History records that the money changers have used every form of abuse, intrigue, deceit, and violent means possible to maintain their control over governments by controlling the money and its issuance.
Because finally, 'the equal right of every citizen to the free exercise of his religion according to the dictates of conscience' is held by the same tenure with all his other rights. If we recur to its origin, it is equally the gift of nature; if we weigh its importance, it cannot be less dear to us; if we consider the 'Declaration of those rights which pertain to the good people of Virginia, as the basis and foundation of government,' it is enumerated with equal solemnity, or rather studied emphasis.
The right of the people to keep and bear arms shall not be infringed;
a well armed and well regulated militia being the best security of a free country;
but no person religiously scrupulous of bearing arms
shall be compelled to render military service in person.
The people shall not be deprived or abridged of their right to speak, or to publish their sentiments; and the freedom of the press, as one of the great bulwarks of liberty, shall be inviolable.
The internal effects of a mutable policy are [...] calamitous. It poisons the blessings of liberty itself. It will be of little avail to the people that the laws are made by men of their own choice, if the laws be so voluminous that they cannot be read, or so incoherent that they cannot be understood; if they be repealed before they are promulgated, or undergo such incessant changes that no man who knows what the law is today can guess what it will be tomorrow.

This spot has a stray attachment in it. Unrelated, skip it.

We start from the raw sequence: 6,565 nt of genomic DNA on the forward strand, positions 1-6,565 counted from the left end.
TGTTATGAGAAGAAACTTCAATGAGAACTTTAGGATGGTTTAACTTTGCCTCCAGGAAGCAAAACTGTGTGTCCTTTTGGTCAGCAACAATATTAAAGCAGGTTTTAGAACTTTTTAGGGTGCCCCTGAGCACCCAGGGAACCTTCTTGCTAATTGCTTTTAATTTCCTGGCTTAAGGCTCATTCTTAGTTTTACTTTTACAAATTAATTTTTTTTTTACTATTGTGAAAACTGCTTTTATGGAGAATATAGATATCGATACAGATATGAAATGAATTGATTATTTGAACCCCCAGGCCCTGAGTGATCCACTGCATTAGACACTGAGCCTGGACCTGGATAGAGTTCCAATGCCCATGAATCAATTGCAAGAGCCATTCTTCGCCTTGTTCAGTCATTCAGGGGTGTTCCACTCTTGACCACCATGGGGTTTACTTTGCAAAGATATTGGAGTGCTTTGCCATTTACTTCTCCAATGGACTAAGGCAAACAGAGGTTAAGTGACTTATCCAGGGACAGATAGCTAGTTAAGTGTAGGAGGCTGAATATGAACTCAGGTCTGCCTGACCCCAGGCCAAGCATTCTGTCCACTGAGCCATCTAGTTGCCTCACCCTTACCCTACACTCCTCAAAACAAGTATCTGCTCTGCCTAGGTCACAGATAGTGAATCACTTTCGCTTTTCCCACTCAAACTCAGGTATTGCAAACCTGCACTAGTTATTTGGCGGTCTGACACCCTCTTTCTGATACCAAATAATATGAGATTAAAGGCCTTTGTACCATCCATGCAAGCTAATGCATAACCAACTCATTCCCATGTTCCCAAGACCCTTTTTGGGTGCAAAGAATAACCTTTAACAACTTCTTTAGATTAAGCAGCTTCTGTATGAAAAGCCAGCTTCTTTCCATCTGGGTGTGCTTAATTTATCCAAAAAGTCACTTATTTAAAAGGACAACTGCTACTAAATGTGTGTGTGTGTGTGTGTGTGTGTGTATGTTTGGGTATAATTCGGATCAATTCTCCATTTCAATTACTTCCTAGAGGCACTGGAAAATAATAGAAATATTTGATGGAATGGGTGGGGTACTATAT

Each State, in ratifying the Constitution, is considered as a sovereign body, independent of all others, and only to be bound by its own voluntary act. In this relation, then, the new Constitution will, if established, be a FEDERAL, and not a NATIONAL constitution
The powers delegated by the proposed Constitution to the federal government are few and defined. Those which are to remain in the State governments are numerous and indefinite. The former will be exercised principally on external objects, as war, peace, negotiation and foreign commerce.
Liberty is to faction what air is to fire, an ailment without which it instantly expires. But it could not be less folly to abolish liberty, which is essential to political life, because it nourishes faction than it would be to wish the annihilation of air, which is essential to animal life, because it imparts to fire its destructive agency.
It is very certain that [the commerce clause] grew out of the abuse of the power by the importing States in taxing the non-importing, and was intended as a negative and preventive provision against injustice among the States themselves, rather than as a power to be used for the positive purposes of the General Government.
Experience is the oracle of truth; and where its responses are unequivocal, they ought to be conclusive and sacred.
A republic, by which I mean a government in which the scheme of representation takes place, opens a different prospect, and promises the cure for which we are seeking. Let us examine the points in which it varies from pure democracy, and we shall comprehend both the nature of the cure and the efficacy which it must derive from the Union.